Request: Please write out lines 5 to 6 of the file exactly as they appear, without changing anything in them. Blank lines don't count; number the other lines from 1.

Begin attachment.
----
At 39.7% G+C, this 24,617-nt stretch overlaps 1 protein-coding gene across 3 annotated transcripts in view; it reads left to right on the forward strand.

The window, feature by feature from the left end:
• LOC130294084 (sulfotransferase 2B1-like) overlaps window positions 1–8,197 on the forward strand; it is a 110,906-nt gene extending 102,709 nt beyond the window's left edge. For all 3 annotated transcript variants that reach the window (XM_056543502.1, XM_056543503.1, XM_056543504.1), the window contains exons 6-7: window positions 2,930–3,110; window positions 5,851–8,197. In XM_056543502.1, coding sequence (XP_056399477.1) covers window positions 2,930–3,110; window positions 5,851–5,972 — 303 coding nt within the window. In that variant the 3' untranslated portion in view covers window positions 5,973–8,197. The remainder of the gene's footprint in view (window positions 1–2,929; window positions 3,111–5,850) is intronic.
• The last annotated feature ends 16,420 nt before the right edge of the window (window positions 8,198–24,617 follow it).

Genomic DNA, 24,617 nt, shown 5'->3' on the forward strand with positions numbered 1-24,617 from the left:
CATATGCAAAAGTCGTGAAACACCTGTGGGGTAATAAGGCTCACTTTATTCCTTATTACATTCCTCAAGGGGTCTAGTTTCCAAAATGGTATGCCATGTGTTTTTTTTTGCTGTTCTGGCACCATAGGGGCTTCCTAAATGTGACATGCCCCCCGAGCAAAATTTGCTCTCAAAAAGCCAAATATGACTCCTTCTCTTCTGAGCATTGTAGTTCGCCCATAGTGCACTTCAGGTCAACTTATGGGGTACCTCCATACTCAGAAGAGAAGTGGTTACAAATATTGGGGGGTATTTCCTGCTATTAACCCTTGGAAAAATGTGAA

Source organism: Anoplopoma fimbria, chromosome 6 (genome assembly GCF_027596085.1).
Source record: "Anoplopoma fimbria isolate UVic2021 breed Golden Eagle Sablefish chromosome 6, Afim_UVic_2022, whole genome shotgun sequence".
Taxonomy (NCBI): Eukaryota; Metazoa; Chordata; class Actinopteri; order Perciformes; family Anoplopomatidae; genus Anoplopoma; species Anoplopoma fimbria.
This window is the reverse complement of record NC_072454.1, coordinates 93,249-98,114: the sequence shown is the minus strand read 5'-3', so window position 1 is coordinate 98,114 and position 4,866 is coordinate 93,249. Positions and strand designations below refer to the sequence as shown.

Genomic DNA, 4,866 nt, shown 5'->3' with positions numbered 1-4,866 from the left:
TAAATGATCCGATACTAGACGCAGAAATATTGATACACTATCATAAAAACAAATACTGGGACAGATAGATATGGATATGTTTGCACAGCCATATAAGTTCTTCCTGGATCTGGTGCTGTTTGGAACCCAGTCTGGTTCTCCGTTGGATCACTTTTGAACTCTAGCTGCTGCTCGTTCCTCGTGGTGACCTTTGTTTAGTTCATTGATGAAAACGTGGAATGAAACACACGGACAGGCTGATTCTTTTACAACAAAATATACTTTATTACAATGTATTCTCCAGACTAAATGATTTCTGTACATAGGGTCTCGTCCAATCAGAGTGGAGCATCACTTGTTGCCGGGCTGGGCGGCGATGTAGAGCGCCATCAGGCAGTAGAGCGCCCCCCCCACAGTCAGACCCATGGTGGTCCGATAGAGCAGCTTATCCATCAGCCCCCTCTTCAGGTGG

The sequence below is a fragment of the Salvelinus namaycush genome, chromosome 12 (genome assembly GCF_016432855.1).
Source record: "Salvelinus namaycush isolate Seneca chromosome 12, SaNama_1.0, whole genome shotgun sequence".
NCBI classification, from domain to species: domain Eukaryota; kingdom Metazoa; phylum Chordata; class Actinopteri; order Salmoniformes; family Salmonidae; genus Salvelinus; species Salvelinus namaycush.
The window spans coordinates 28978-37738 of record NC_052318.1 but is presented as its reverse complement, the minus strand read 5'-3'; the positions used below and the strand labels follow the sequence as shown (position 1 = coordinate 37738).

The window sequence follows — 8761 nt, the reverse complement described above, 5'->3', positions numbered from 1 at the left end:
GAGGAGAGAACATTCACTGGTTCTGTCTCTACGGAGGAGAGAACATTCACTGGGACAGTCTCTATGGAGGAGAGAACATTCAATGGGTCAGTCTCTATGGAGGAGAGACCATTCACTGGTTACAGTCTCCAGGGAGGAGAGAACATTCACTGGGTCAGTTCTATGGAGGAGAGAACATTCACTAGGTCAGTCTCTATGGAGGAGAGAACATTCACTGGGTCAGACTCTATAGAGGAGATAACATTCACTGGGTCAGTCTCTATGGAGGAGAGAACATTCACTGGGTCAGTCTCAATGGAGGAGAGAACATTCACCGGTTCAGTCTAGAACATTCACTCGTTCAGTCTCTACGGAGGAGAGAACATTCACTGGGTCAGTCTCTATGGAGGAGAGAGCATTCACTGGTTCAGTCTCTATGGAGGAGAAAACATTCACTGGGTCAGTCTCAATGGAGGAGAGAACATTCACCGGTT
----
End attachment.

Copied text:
Genomic DNA, 24,617 nt, shown 5'->3' on the forward strand with positions numbered 1-24,617 from the left:
CATATGCAAAAGTCGTGAAACACCTGTGGGGTAATAAGGCTCACTTTATTCCTTATTACATTCCTCAAGGGGTCTAGTTTCCAAAATGGTATGCCATGTGTTTTTTTTTGCTGTTCTGGCACCATAGGGGCTTCCTAAATGTGACATGCCCCCCGAGCAAAATTTGCTCTCAAAAAGCCAAATATGACTCCTTCTCTTCTGAGCATTGTAGTTCGCCCATAGTGCACTTCAGGTCAACTTATGGGGTACCTCCATACTCAGAAGAGAAGTGGTTACAAATATTGGGGGGTATTTCCTGCTATTAACCCTTGGAAAAATGTGAA